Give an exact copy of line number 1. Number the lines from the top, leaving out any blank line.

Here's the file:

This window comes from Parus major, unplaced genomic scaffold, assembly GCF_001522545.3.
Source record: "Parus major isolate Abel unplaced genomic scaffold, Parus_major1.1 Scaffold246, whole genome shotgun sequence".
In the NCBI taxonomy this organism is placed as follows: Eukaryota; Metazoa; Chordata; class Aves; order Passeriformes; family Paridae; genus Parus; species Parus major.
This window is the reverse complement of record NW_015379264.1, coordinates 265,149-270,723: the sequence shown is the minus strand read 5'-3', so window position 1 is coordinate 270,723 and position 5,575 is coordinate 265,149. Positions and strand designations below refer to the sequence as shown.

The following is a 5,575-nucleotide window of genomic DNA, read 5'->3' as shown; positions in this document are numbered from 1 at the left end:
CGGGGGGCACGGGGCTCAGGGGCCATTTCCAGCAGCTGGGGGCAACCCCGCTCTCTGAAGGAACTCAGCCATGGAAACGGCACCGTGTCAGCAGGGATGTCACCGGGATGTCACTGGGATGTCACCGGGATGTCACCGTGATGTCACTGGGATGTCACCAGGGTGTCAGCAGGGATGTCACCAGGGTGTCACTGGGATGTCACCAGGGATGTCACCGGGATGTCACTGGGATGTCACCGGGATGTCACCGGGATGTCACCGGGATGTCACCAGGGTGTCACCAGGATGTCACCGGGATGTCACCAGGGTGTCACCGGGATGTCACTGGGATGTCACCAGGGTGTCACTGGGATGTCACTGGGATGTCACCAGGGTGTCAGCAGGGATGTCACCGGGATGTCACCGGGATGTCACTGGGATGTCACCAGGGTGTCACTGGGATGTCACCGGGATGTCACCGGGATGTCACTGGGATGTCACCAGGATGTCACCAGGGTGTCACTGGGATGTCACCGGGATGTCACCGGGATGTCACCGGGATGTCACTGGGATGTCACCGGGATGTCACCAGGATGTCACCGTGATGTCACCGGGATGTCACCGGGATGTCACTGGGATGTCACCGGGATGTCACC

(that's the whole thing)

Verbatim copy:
This window comes from Parus major, unplaced genomic scaffold, assembly GCF_001522545.3.